Protecting Chameleons from Other Pets/Animals

Monday, February 3, 2014
Unfortunately, a great number of medical emergency emails I get are about chameleons that have been injured by other pets, mainly pet cats. It’s hard to imagine your other pets ever wanting to harm your chameleons but it happens a lot more often than we want to think. Cats, especially, are very determined predators and are certainly capable of ripping into a cage and harming a chameleon. Dogs are also just as likely to jump up, perhaps knock a cage over, and cause havoc. And even though they aren’t directly harming them, keeping chameleon cages within sight of a large python or parrot cage, for example, is enough to cause chronic stress which may lead to issues down the line.

So it’s important to make sure that chameleons are kept safe from other pets in the home, to avoid any tragedies.

One of my dogs, Mina, checking out a little veiled. I trust her and she's
 trained not to hurt the chameleons but not all dogs are this good. 
  1. Put up visual barriers so that chameleons cannot see other pet cages, whether they contain other chameleons, snakes, birds, or ferrets. Looking at a potential predator all day is going to stress them out. 
  2. Make sure all cages are placed up high and on sturdy furniture. Not only will chameleons feel much safer in general when placed up high instead of on the floor or a low counter, but they will be out of reach of most pets (and small children!)
  3. Keep the chameleon cage in a closed room if possible. If you have an office space or bedroom where other pets are not allowed (particularly cats) then the cage should go in there. They will appreciate the peace of being in a room with low traffic, too.
  4. If there is no way to isolate the chameleon, consider switching to a safer cage design than screen, such as glass or wood. It’s evident that screen is always going to be easier to tear through than glass or plywood, so if there are cats in the house it might be worth investing in a much more solid cage, something they can neither knock over nor tear into. 
  5. When using a solid cage that has a screen top, make sure cats cannot sit on the screen or tear through it. Sometimes using a large dome or light fixture is enough to deter most cats, but a persistent one may need to be deterred by putting something else on the top to “block” it. You don’t want to use airflow in a glass or wooden cage via the top, but there are creative solutions.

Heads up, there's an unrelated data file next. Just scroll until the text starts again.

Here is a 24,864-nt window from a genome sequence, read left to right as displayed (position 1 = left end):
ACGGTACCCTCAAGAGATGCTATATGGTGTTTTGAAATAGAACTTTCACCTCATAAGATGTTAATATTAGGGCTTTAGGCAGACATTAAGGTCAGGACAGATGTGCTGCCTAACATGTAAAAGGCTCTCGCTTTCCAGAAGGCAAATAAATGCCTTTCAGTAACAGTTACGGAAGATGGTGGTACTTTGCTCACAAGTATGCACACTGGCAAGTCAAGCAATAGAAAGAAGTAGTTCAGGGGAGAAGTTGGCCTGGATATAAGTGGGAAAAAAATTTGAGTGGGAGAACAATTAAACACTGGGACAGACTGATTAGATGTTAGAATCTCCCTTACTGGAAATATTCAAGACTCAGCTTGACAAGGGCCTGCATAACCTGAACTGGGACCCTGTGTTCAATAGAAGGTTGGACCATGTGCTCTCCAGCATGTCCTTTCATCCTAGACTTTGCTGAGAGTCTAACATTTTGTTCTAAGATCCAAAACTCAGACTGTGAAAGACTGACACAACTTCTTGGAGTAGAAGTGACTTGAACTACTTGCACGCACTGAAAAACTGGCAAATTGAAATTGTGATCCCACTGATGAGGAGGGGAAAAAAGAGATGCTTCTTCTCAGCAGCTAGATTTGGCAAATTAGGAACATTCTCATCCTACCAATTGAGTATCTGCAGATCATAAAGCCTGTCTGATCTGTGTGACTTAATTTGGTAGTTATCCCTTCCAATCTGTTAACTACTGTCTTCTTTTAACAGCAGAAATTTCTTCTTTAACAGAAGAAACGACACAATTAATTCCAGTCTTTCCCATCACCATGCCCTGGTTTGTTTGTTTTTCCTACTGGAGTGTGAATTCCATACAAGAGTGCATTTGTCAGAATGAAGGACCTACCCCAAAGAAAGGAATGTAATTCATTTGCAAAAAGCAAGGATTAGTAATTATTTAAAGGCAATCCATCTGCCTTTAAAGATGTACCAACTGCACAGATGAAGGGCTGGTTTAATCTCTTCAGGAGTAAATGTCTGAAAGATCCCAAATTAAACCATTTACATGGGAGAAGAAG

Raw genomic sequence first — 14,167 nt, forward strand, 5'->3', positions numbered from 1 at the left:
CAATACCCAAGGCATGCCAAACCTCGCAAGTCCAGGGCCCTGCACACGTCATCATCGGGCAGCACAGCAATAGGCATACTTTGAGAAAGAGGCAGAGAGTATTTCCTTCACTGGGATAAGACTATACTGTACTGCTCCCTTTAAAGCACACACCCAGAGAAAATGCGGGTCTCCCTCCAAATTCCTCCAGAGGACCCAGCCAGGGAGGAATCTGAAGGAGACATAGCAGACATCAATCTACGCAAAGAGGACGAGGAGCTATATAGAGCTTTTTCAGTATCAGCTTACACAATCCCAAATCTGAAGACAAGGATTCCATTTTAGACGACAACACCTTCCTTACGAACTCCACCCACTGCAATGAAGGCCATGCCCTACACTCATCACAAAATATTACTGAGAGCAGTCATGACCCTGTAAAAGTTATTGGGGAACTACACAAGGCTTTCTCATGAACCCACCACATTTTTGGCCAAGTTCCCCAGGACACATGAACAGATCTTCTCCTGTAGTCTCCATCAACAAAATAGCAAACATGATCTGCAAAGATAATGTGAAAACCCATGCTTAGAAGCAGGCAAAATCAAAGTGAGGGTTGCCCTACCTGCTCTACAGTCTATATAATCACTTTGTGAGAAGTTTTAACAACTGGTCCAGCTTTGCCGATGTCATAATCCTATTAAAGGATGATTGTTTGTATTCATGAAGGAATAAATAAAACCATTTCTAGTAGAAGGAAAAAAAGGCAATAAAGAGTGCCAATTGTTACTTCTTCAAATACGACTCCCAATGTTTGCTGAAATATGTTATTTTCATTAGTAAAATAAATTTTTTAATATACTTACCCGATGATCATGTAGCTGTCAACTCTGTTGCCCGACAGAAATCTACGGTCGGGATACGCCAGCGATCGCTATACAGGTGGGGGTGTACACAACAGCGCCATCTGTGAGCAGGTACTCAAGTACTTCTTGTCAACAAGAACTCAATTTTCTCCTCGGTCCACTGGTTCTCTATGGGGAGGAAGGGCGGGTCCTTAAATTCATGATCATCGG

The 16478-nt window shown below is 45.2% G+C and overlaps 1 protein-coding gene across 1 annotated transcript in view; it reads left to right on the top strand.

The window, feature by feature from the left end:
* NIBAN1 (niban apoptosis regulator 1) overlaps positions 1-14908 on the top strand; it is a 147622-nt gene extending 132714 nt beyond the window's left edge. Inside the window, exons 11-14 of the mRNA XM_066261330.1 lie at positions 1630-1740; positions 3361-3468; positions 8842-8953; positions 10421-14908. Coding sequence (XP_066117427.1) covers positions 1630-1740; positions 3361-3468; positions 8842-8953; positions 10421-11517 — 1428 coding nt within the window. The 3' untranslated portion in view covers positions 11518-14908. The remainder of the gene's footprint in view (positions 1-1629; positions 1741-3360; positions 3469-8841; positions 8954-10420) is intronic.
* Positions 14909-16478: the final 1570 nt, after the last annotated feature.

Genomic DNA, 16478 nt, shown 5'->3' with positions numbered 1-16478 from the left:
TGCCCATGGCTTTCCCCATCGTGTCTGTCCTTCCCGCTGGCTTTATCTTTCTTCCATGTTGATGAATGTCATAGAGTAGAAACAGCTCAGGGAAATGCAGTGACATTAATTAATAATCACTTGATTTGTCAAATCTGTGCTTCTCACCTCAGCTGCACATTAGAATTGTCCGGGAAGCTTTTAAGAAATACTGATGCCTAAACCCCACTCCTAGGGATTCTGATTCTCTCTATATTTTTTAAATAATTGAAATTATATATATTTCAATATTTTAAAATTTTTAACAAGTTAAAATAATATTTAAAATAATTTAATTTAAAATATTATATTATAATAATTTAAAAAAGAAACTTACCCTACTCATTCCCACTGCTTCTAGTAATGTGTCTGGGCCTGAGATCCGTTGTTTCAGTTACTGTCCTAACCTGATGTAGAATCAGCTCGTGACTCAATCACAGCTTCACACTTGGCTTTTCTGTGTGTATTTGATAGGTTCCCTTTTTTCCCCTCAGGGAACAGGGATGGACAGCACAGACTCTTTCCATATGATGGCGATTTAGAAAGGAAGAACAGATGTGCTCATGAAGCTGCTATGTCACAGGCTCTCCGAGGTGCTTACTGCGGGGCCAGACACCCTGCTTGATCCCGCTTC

6. Don’t be afraid to discipline pets! I had to train both my sheepdogs to leave the chameleons alone, and I did this by giving them a sharp “ah-ah!” when they got too close. Don’t be afraid to use typical training methods to condition cats and dogs not to approach the cages. You can never trust an animal 100%, but if a cat or dog knows it will get in trouble if it pesters the chameleon it will be much less likely to try if you are always very consistent.
Some animals are great around chameleons, like my own dogs now, but you can’t expect animals which are naturally predatory to understand that the little green lizard in your living room is off-limits while the little green anoles outside are fair game. It is your responsibility to make sure that all pets in a given household are safe and to take precautions.

Additionally, for those of us who keep chameleons outdoors for days or months at a time, we also have to be very aware of wild animals. A screen cage is also not going to protect chameleons from something like hawks, rats, or raccoons, as these animals can very easily rip or cut through aluminum screen. The weather can also wreak havoc by knocking over screen cages and giving the chameleon a chance to escape. So I recommend the following:

  1. When using screen cages, secure them tightly to the ground using tethers so that the weather cannot blow them over.
  2. When building a cage, use strong materials and fencing. Chicken wire is not going to keep out animals like rats, so a much thicker type of screen will have to be used.
  3. When building a permanent outdoor cage, it might be a good idea to make the final foot or two of height from the bottom solid-sided and then screen up from there, to help keep out rats and snakes.

Mina being very curious with one of my African fat tailed geckos now.


How are your other pets with your chameleons? Do they even notice them at all? What other methods have worked for you that maybe I haven’t thought of? 

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